Digital Intervention: Delhi Jal Board’s initiatives to reduce water woes

Delhi Jal Board’s initiatives to reduce water woes

The Delhi Jal Board (DJB) has been progressively undertaking initiatives towards the digitalisation of water services in the country’s capital. The authority has been working for a long time to enable the shift to online services, so as to shift to online services for its consumers. DJB’s revenue management system (RMS) has been one such step highlighting the board’s dedication towards the shift to online services. It has also undertaken other initiatives such as launching its own mobile application, shifting water services to online mode, deploying water ATMs, etc.

Smart Utilities takes a look at some of the initiatives undertaken by the capital’s water utility towards digital transformation…

Recent developments

In a bid to enable advancements and innovations, DJB launched a mobile app called DJB mSeva to provide greater convenience to consumers. It allows consumers to ins­tantly self-generate their bills at any time 24×7, besides providing facilities such as online payment and viewing and downloading of previous bills and payment receipts. The steps for registering on the app and self-generating bills are very simple, making the app easy to use and inclusive.

In November 2021, DJB unveiled plans to shift 20 facilities to its online platform and make all services of the zonal revenue offices online to smooth out the existing glitches in the system. The consumers will not have to stand in long queues to avail of the services of DJB. They can generate bills, lodge billing-related grievan­ces, apply for new water and sewer connections, seek permission for borewell, regularisation of unauth­orised water connections, apply for mutation, disconnection, reopening, rain­water harvesting certi­ficate, availing of DJB water tankers, etc., through DJB’s website or the DJB mSeva mobile app.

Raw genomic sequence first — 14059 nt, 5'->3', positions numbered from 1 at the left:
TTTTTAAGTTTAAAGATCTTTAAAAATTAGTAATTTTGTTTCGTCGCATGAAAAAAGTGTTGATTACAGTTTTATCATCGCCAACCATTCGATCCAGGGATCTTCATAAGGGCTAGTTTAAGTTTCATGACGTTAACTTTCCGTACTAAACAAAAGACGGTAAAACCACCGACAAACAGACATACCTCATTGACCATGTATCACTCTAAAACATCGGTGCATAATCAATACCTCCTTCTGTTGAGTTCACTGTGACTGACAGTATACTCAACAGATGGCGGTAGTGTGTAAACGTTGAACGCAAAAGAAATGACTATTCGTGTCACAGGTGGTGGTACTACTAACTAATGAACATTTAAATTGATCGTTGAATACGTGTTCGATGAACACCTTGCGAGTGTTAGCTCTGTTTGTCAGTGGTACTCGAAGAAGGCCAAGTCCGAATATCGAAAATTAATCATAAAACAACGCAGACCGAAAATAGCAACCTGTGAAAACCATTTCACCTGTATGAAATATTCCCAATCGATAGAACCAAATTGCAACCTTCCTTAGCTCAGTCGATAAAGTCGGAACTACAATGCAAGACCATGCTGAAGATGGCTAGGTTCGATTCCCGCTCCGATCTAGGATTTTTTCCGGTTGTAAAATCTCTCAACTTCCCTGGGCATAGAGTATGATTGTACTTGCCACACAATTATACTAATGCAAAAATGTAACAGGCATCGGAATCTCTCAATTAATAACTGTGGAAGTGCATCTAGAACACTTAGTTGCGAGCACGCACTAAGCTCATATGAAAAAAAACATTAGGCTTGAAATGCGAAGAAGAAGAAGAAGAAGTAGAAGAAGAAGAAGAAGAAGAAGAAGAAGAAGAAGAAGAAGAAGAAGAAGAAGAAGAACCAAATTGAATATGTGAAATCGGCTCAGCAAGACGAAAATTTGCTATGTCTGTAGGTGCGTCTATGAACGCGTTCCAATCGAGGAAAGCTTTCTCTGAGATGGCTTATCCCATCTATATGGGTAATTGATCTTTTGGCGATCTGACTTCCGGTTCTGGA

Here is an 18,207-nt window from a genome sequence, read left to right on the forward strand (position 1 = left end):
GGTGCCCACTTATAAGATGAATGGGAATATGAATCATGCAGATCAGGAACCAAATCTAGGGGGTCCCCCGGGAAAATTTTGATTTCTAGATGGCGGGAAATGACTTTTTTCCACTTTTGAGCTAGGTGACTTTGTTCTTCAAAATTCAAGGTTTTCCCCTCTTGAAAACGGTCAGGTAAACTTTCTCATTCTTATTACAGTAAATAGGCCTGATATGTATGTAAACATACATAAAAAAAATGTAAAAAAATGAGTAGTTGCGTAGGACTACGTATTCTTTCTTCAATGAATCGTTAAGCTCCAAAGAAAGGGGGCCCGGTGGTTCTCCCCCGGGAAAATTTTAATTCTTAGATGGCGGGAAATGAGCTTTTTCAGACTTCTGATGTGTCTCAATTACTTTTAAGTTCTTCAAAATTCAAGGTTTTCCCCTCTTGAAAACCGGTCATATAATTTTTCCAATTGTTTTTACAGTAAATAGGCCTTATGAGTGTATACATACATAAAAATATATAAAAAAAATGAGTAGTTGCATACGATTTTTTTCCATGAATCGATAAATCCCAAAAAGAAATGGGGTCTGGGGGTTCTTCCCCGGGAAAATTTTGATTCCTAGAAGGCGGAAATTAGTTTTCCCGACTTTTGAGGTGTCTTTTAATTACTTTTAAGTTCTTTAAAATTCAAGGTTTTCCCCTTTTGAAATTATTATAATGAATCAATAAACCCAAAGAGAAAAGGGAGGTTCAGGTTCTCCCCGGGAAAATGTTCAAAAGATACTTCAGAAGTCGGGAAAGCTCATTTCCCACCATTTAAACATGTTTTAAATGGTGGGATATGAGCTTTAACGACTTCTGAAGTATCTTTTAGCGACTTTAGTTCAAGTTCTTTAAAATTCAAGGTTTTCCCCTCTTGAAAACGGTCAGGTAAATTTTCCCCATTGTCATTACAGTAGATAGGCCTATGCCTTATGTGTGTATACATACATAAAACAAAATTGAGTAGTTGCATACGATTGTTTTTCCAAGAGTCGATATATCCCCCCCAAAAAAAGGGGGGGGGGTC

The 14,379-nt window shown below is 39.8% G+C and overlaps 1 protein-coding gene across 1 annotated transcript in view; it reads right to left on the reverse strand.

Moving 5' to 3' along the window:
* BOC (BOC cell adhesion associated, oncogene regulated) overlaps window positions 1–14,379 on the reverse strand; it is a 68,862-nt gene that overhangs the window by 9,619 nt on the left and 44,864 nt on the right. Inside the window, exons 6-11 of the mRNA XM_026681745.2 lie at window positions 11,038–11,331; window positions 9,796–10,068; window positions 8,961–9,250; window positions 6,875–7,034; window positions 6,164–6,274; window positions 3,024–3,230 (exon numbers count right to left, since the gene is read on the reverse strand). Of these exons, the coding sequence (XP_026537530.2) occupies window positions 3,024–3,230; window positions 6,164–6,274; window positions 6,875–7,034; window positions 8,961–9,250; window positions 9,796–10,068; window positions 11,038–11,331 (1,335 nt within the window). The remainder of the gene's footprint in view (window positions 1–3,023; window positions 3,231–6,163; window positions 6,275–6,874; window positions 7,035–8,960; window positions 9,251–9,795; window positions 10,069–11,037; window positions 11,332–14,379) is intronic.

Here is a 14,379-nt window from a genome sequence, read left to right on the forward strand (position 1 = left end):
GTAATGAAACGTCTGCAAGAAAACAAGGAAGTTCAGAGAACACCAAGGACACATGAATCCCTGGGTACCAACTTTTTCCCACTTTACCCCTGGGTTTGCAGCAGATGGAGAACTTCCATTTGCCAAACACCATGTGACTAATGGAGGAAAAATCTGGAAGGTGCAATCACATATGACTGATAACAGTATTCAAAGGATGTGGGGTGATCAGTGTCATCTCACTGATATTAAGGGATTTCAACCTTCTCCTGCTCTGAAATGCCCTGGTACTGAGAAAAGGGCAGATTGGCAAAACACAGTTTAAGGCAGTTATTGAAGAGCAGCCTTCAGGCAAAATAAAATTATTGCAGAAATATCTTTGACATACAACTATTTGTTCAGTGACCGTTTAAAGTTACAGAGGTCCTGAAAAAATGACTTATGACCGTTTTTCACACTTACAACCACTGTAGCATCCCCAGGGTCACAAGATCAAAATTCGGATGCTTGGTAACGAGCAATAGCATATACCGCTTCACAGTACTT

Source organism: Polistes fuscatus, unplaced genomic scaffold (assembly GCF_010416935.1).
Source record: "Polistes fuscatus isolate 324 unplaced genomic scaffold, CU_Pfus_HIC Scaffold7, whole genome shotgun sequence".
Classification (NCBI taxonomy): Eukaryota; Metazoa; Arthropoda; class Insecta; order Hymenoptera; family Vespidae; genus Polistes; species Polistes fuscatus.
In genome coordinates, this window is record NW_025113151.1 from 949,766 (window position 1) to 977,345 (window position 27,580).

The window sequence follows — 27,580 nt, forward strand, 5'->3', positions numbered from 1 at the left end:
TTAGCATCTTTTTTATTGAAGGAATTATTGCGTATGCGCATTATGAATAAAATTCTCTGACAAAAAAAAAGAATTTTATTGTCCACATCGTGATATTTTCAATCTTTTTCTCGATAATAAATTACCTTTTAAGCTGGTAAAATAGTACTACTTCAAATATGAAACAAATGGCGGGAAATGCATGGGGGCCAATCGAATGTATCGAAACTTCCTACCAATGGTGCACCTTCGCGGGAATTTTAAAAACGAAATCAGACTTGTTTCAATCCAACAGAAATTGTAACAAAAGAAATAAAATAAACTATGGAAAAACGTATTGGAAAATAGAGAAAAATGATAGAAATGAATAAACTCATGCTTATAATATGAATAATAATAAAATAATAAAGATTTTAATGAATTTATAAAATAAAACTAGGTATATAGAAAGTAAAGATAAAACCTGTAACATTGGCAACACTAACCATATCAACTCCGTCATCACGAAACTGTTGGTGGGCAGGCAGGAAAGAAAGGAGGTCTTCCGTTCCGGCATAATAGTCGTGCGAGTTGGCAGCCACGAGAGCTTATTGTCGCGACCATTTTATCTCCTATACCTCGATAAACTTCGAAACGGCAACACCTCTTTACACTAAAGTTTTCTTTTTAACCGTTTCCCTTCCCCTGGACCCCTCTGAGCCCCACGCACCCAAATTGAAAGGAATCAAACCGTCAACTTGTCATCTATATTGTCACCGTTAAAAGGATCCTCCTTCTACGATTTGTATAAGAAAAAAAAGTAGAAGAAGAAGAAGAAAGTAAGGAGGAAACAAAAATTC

The step is aimed at delivering services to consumers in a transparent way and in a time-bound manner. It is an important initiative towards ac­hie­ving the dream of a new era of governance that will be corruption-free and transparent and will make life easier for the citizens of the national capital. The water services will be made faceless and online portals will be introduced to bring them under one roof. Further, help desks will be set up in every zone to help each and every citizen of Delhi to avail of the online services and re­gister their grievances. In addition to this, the revamping of DJB includes pushing for on­line modes of customer complaint redressal and door­step delivery. As of February 2022, the de­part­me­nt is also working on the DJB4You mobile application and the bo­ard has instructed officials to resolve grievances by customers within set timelines.

Revenue management system

The RMS adopted by DJB automates different functions across the water authority. It has facilities for viewing and printing the latest water bill, online payments, logging grievances and tracking the application status. RMS is an end-to-end solution wherein the key idea is to digitalise ac­cess to a host of services in the form of consistent, cyclical and accurate billing and minimal me­ter-to-bill and bill-to-cash cycles. To make bill payments, facilities for net banking and payment through debit/credit cards are also available. DJB has collaborated with third parties such as banks – the Corporation Bank, Kotak Mahindra Bank, IDBI Bank and Allahabad Bank – for payments. RMS has helped DJB im­prove its billing accuracy and made the revenue collection pro­cess efficient, by replacing offline billing with ad­vanced online billing and allowing the recording of real-time transactions at a central server.

Other initiatives